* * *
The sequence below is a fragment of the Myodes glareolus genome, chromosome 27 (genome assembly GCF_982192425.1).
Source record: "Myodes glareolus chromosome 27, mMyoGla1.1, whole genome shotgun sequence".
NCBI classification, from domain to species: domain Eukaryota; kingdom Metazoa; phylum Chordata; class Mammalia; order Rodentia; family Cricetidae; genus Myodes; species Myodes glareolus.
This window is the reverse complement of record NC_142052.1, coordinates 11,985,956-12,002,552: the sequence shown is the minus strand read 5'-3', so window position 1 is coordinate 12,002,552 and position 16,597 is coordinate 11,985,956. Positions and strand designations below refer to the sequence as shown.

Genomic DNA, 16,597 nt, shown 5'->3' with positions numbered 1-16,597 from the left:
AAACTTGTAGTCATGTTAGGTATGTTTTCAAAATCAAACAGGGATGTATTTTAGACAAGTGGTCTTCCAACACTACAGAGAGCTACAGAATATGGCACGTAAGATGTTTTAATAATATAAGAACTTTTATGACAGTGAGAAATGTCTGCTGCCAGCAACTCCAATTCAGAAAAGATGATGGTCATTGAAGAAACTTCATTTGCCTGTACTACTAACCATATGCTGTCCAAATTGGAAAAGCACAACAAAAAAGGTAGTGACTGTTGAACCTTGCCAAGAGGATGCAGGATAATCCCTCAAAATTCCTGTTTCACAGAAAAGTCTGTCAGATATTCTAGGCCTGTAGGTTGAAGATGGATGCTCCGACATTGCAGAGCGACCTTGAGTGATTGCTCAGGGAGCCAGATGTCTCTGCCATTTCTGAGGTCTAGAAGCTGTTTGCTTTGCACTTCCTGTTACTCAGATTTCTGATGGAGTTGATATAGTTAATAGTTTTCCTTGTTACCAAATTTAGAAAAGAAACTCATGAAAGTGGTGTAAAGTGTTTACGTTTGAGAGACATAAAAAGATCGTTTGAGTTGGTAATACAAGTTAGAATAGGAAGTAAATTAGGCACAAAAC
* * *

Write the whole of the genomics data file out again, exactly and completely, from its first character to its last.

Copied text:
The sequence below is a fragment of the Myodes glareolus genome, chromosome 27 (genome assembly GCF_982192425.1).
Source record: "Myodes glareolus chromosome 27, mMyoGla1.1, whole genome shotgun sequence".
NCBI classification, from domain to species: domain Eukaryota; kingdom Metazoa; phylum Chordata; class Mammalia; order Rodentia; family Cricetidae; genus Myodes; species Myodes glareolus.
This window is the reverse complement of record NC_142052.1, coordinates 11,985,956-12,002,552: the sequence shown is the minus strand read 5'-3', so window position 1 is coordinate 12,002,552 and position 16,597 is coordinate 11,985,956. Positions and strand designations below refer to the sequence as shown.

Genomic DNA, 16,597 nt, shown 5'->3' with positions numbered 1-16,597 from the left:
AAACTTGTAGTCATGTTAGGTATGTTTTCAAAATCAAACAGGGATGTATTTTAGACAAGTGGTCTTCCAACACTACAGAGAGCTACAGAATATGGCACGTAAGATGTTTTAATAATATAAGAACTTTTATGACAGTGAGAAATGTCTGCTGCCAGCAACTCCAATTCAGAAAAGATGATGGTCATTGAAGAAACTTCATTTGCCTGTACTACTAACCATATGCTGTCCAAATTGGAAAAGCACAACAAAAAAGGTAGTGACTGTTGAACCTTGCCAAGAGGATGCAGGATAATCCCTCAAAATTCCTGTTTCACAGAAAAGTCTGTCAGATATTCTAGGCCTGTAGGTTGAAGATGGATGCTCCGACATTGCAGAGCGACCTTGAGTGATTGCTCAGGGAGCCAGATGTCTCTGCCATTTCTGAGGTCTAGAAGCTGTTTGCTTTGCACTTCCTGTTACTCAGATTTCTGATGGAGTTGATATAGTTAATAGTTTTCCTTGTTACCAAATTTAGAAAAGAAACTCATGAAAGTGGTGTAAAGTGTTTACGTTTGAGAGACATAAAAAGATCGTTTGAGTTGGTAATACAAGTTAGAATAGGAAGTAAATTAGGCACAAAAC